Changes at East Lyme and Lyme-Old Lyme Schools in the Wake of the Sandy Hook Shooting

East Lyme and Lyme-Old Lyme School Districts are tightening security, offering counseling, and giving kids ways to take action to help when they return to school today.


Don't be alarmed if you see police cars at local schools today. They're not responding to an emergency. There will be police at every school in the East Lyme and Lyme-Old Lyme School district throughout the week as a precautionary measure.

"We will have an East Lyme police presence at all of our schools throughout the week to provide an added sense of security," said East Lyme School Superintendent James Lombardo.

Visitors to schools in East Lyme will see other changes which have been initiated in response to the tragic and inexplicable school shooting at Sandy Hook Elementary School in Newtown on Friday.

"Beginning [Monday] we will be instituting our security electronic systems in all our schools," said Lombardo. "Any visitors will need to buzz into the schools and be buzzed in before they’re allowed entry."

In the Lyme-Old Lyme School District, only the high school currently has an electronic security system in place. However, on December 5 the Lyme-Old Lyme Board of Education voted to approve the purchase and installation of visitor access control systems. These include video monitoring, locked entry doors and electronic buzzer systems.

"We expect installation in all of our buildings in the coming weeks," wrote Lyme-Old Lyme School Superintendent Ian Neviaser in a letter to parents posted on the school district's web site.  

The school districts of East Lyme and Lyme-Old Lyme already have security response policies in place which are regularly practiced with lock-down and evacuation drills. Safety protocols will be reviewed in light of what happened in Sandy Hook, however, to make sure all the bases are covered.   

Helping Students Cope

East Lyme teachers and staff will begin the day with a pre-school meeting to discuss the best way to handle questions that students may have about the shooting and its aftermath. Lombardo said that school counselors met after school on Friday to talk about age-appropriate responses to questions and the best ways to help students cope with the tragedy.

"We have decided to not talk with whole classes unless it has been determined that they are aware of the situation. We will however, be prepared to speak with any individual student or groups of students who begin to discuss the tragedy. They will be asked what they already know, how they feel, assure them of their safety at home and at school and get them back to their routine as soon as possible," Niantic Center School Principal Melissa DeLoreto wrote in an email to parents last night.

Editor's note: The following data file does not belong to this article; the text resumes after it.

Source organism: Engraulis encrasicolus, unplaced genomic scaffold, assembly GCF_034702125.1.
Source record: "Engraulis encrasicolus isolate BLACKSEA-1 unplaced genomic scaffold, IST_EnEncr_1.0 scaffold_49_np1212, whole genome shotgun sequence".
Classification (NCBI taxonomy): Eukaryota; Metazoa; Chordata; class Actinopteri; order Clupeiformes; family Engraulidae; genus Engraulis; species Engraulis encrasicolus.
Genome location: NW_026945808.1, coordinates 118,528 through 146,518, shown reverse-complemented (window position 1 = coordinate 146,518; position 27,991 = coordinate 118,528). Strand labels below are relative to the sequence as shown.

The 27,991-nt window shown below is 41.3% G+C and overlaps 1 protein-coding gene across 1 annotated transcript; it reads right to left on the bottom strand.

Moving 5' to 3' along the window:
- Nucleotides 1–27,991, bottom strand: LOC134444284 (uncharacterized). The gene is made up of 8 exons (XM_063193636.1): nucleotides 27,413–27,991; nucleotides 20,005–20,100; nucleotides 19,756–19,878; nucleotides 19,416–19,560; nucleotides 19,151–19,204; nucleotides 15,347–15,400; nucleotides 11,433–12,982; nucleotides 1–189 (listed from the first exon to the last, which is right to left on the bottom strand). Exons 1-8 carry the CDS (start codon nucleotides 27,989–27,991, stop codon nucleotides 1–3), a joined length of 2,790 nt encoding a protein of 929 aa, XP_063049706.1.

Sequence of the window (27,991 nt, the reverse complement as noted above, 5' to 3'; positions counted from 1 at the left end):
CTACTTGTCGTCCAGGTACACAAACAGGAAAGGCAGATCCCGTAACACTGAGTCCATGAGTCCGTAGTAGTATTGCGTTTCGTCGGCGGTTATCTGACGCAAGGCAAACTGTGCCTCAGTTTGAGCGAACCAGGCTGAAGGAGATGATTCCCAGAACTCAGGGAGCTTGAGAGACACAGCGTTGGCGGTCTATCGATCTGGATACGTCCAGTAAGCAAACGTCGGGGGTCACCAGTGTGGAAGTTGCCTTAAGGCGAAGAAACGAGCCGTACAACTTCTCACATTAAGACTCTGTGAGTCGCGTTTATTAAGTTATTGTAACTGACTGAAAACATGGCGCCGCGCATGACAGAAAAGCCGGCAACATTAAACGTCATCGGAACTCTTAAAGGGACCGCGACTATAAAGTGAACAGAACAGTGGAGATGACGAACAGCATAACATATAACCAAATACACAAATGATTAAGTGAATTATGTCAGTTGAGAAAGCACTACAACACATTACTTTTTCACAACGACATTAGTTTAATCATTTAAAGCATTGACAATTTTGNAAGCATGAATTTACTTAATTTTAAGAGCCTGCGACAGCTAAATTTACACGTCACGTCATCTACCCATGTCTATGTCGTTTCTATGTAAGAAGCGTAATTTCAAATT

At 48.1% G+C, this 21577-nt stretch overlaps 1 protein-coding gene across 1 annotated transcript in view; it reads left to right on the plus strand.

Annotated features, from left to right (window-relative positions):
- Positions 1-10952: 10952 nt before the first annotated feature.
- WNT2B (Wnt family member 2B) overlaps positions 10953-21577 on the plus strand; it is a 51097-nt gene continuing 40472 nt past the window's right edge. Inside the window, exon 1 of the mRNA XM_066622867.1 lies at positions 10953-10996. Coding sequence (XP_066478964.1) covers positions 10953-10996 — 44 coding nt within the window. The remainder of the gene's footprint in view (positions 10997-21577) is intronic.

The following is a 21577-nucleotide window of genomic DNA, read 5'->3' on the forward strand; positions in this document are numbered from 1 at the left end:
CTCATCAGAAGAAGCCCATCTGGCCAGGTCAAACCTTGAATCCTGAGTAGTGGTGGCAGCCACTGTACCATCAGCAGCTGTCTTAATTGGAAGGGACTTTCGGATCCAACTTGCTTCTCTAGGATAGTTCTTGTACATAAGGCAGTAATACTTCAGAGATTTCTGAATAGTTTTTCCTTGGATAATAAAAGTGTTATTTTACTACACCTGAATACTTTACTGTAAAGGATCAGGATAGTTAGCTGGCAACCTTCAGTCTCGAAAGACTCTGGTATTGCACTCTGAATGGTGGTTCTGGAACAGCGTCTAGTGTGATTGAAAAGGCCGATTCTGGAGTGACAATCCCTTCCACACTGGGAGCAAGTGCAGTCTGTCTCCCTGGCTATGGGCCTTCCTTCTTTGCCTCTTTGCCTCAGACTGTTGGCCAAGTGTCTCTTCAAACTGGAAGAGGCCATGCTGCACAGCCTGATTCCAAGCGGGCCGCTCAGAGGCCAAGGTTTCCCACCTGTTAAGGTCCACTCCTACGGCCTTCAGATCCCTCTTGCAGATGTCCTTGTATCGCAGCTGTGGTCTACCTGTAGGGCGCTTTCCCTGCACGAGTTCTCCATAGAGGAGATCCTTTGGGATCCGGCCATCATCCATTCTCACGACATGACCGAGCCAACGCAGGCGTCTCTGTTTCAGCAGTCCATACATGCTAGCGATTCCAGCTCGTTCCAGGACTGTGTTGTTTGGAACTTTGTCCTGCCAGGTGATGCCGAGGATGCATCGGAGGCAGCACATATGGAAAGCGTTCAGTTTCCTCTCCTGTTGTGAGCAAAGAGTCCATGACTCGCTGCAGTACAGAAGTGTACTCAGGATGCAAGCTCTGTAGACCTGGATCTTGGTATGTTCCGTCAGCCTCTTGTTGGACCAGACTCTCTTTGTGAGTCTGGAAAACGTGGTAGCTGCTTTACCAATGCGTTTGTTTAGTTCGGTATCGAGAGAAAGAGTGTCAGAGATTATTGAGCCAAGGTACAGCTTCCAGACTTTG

The Lyme-Old Lyme School District held a similar meeting that also included the Lymes' Youth Service Bureau. Experts say it's important to get back to a regular routine because there is comfort in structure, so the schools will focus on the standard curriculum today. However, Neviaser wrote, "teachers are prepared to respond to student questions regarding this event and will only engage in discussions that are age appropriate."

Students who need greater assistance will receive it on an individual basis, Neviaser said, but school-based crisis teams will be available to students, staff, and parents to respond to questions or concerns. Parents who have concerns should call the central office of their child's school to be connected to crisis team members.

Both the school districts emailed parents on Friday with advice on age-appropriate responses to questions and ways to help their children process what happened from the National Association of School Psychologists.  

"I also share with you information I received from a colleague that has been passed on to the staff at all of our schools," Neviaser wrote. “Encourage young people to take meaningful action. This includes, but is not limited to, making a donation, going to a community meeting, writing letters to, or drawing pictures for, first responders thanking them for their caring, or writing to public officials asking them to take steps to prevent such tragedies from happening again. Taking action often helps overcome a feeling of helplessness.”

Taking Action

In the aftermath of the tragedy, many people have expressed a desire to help in some way and the East Lyme School district is no exception.

"We’re also going to be doing a fundraiser for the public schools of Newtown," said Lombardo. Staff, students, and parents who would like to make a donation can do so at the East Lyme School District's Central Office. The money will be donated to the public schools of Newtown "to use as they see fit," Lombardo said.

The Lyme-Old Lyme Board of Education, school administration, the Resident Trooper’s office, and the town leadership from both Lyme and Old Lyme are planning a special meeting for December 19 to discuss the impact of the tragedy on Lyme-Old Lyme Schools. The meeting will be held at the Lyme-Old Lyme High School Auditorium at 6:30 p.m.  

Diane Stevens December 17, 2012 at 06:18 PM
well a mom who dropped her child off at Mile Creek said there was no cop there when she was dropped off or picked up.
Mark Owen December 17, 2012 at 06:49 PM
...and so we see the difference, as there has always been, between what is planned and what actually occurs. Time to change all that!


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